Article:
Planets, Stars, and Orbs

Author: Edward Grant

Publisher: CUP Archive

ISBN: 9780521565097

Category: Science

Page: 852

View: 5900


Medieval cosmology was a fusion of pagan Greek ideas and Biblical descriptions of the world, especially the creation account in Genesis. Planets, Stars, and Orbs describes medieval conceptions of the cosmos as understood by scholastic theologians and natural philosophers in the universities of Western Europe from the thirteenth to the seventeenth centuries. Not only are the major ideas and arguments of medieval cosmology described and analyzed, but much attention is paid to the responses of scholastic natural philosophers of the sixteenth and seventeenth centuries to the challenges posed by the new science and astronomy as represented by Copernicus, Tycho Brahe, Galileo, and Kepler.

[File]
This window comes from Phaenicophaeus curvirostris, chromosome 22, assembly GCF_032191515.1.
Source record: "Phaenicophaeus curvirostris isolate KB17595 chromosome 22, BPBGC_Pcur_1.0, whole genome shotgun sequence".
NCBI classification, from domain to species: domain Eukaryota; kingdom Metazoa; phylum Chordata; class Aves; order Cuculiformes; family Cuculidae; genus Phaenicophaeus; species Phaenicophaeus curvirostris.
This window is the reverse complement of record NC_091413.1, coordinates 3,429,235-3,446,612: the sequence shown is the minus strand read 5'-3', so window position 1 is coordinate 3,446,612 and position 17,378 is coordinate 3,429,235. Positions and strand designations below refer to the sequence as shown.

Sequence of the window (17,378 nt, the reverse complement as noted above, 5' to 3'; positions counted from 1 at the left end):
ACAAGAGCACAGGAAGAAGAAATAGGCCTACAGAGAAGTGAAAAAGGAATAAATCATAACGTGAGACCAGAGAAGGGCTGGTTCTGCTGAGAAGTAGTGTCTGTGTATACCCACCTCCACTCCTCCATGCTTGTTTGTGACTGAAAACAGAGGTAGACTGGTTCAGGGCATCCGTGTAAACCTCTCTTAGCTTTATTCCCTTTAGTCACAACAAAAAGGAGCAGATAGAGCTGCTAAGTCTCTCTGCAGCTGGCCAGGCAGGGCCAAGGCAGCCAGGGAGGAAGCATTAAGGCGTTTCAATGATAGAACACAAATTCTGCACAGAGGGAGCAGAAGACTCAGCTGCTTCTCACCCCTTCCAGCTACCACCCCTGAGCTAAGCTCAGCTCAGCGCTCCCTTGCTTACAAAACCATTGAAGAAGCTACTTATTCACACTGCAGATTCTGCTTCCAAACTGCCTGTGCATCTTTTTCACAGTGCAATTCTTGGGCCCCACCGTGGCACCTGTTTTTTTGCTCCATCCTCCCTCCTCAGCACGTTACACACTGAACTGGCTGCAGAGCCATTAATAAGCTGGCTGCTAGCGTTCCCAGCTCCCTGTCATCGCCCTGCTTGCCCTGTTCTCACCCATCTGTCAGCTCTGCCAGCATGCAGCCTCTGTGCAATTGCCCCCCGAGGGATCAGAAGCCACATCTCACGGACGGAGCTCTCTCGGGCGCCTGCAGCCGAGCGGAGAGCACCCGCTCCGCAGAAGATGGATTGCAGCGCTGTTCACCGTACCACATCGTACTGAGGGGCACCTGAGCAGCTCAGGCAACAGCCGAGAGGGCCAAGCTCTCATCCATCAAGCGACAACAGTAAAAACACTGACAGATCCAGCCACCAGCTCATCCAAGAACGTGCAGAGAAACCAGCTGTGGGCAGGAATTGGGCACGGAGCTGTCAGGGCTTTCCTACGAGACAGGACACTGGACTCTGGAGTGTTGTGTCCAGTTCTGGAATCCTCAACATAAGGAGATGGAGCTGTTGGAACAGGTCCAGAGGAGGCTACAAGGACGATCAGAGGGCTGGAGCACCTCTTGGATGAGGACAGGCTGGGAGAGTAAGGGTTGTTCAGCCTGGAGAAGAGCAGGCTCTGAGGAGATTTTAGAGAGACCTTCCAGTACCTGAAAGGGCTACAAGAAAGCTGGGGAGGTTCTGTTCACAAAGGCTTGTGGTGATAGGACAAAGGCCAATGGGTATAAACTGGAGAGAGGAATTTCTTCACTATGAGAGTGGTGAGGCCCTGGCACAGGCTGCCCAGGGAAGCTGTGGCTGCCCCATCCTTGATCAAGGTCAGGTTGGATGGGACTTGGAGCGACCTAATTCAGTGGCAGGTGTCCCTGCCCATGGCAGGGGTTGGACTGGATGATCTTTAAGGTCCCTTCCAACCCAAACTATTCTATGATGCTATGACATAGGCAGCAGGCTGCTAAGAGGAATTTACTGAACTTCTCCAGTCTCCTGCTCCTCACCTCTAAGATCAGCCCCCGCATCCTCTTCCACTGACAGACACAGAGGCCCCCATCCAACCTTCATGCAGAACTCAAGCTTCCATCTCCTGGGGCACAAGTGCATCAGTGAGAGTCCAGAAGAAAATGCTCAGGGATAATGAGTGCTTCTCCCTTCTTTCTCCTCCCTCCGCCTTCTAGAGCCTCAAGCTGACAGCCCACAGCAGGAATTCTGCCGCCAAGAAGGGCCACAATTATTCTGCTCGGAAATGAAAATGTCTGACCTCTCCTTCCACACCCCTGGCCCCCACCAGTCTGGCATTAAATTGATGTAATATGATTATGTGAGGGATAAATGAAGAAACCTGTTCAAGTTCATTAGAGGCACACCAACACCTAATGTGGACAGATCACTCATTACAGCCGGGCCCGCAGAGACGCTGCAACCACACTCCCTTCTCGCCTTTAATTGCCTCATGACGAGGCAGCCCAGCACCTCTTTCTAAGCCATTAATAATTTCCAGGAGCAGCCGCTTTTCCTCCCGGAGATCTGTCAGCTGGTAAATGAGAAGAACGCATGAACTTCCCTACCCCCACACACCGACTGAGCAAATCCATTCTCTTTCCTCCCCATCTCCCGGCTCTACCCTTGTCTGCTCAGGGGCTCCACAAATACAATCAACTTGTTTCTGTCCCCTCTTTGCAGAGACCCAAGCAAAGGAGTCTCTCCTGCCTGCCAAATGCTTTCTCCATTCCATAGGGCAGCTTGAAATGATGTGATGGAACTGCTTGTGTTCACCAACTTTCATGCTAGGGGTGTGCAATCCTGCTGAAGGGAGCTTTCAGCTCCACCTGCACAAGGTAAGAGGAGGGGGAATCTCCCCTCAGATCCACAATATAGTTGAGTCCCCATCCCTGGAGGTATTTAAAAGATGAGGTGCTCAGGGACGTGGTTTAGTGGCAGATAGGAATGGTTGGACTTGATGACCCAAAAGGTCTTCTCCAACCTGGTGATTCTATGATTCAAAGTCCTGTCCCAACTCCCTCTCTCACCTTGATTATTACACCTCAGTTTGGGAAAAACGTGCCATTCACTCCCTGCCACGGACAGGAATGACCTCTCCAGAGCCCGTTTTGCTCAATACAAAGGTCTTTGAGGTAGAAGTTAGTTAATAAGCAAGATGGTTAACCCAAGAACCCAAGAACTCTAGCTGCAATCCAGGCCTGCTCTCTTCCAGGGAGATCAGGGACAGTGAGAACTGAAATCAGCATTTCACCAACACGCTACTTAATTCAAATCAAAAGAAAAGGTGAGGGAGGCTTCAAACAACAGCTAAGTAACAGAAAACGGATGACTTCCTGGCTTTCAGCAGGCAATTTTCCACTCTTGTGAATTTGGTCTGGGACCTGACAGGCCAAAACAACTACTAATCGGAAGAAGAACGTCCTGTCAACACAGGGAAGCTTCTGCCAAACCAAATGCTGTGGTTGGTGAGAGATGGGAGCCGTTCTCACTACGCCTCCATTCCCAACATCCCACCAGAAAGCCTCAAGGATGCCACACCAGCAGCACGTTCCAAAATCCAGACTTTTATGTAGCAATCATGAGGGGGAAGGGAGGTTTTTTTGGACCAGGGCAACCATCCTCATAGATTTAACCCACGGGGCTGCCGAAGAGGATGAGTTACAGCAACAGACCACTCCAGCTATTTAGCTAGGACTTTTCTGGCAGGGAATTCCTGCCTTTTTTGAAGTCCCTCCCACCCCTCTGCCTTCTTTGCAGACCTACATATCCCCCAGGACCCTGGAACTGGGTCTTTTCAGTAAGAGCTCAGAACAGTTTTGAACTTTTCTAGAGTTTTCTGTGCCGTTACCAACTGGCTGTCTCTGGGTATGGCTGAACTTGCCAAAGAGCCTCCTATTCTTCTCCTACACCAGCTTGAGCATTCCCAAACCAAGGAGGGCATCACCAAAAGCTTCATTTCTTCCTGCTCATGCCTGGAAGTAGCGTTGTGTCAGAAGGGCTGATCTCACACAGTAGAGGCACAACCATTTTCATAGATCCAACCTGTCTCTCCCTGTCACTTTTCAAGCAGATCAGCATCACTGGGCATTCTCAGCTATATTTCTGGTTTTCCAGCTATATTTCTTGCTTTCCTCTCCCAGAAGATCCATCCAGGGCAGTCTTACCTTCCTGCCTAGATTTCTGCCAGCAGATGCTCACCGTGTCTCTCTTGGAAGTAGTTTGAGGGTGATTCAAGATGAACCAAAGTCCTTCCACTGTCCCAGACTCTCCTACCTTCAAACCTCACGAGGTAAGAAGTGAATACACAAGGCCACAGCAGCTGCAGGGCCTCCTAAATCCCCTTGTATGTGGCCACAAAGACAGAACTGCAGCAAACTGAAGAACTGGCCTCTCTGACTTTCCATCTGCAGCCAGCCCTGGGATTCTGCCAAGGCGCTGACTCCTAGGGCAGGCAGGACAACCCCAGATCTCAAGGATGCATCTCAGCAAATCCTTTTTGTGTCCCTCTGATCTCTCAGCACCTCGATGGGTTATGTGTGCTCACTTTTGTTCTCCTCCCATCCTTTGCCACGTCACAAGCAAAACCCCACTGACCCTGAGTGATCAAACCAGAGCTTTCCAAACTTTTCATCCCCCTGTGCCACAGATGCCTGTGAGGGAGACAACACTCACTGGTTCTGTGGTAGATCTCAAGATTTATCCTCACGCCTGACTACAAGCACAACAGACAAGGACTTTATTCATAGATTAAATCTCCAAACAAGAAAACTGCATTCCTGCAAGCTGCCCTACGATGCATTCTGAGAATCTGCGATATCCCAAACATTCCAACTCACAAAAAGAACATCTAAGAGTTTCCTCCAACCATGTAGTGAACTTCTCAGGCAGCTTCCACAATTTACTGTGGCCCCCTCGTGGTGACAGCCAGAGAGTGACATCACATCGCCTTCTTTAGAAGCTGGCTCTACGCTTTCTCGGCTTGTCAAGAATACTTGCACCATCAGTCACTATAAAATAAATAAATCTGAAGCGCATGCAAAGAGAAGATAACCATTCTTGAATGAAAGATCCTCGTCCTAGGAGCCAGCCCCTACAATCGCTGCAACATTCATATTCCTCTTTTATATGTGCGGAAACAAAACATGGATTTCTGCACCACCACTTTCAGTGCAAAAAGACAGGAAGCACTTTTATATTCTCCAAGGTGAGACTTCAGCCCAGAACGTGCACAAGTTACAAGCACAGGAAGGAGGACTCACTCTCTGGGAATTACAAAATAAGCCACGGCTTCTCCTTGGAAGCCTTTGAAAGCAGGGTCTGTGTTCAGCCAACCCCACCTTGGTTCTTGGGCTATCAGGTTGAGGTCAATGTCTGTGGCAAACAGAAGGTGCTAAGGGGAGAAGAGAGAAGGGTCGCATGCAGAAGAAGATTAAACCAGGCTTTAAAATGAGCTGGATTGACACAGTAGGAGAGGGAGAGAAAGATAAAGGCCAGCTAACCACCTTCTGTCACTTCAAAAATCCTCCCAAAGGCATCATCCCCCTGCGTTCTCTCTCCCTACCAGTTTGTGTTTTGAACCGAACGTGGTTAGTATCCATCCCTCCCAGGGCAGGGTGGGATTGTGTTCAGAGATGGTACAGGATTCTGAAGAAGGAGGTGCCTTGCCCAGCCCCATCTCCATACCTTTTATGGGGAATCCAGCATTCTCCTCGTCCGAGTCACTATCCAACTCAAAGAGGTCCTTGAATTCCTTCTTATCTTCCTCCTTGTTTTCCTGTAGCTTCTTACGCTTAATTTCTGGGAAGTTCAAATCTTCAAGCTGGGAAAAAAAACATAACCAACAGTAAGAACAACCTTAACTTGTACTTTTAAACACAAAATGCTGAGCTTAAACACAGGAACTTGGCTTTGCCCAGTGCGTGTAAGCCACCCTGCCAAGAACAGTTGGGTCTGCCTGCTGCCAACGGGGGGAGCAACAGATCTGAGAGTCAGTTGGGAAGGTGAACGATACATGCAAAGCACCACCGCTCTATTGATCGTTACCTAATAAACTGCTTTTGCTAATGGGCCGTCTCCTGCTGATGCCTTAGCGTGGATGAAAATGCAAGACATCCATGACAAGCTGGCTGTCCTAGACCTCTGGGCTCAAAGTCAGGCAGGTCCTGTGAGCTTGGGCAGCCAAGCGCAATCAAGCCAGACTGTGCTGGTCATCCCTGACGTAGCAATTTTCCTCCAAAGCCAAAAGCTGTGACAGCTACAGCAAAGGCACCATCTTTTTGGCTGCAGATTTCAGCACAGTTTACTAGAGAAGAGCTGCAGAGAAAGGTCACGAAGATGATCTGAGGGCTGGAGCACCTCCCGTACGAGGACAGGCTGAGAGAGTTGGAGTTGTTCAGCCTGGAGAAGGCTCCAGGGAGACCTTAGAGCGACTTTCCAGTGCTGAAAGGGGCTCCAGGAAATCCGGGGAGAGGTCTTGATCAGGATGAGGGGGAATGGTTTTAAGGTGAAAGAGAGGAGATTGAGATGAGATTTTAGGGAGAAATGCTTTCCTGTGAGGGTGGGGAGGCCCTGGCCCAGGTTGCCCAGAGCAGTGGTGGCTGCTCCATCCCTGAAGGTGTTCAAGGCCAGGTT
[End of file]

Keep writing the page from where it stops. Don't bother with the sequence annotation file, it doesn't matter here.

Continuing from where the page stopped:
Galileo and the Conflict between Religion and Science

Author: Gregory W. Dawes

Publisher: Routledge

ISBN: 131726889X

Category: Philosophy

Page: 210

View: 6414


For more than 30 years, historians have rejected what they call the ‘warfare thesis’ – the idea that there is an inevitable conflict between religion and science – insisting that scientists and believers can live in harmony. This book disagrees. Taking as its starting point the most famous of all such conflicts, the Galileo affair, it argues that religious and scientific communities exhibit very different attitudes to knowledge. Scripturally based religions not only claim a source of knowledge distinct from human reason. They are also bound by tradition, insist upon the certainty of their beliefs, and are resistant to radical criticism in ways in which the sciences are not. If traditionally minded believers perceive a clash between what their faith tells them and the findings of modern science, they may well do what the Church authorities did in Galileo’s time. They may attempt to close down the science, insisting that the authority of God’s word trumps that of any ‘merely human’ knowledge. Those of us who value science must take care to ensure this does not happen.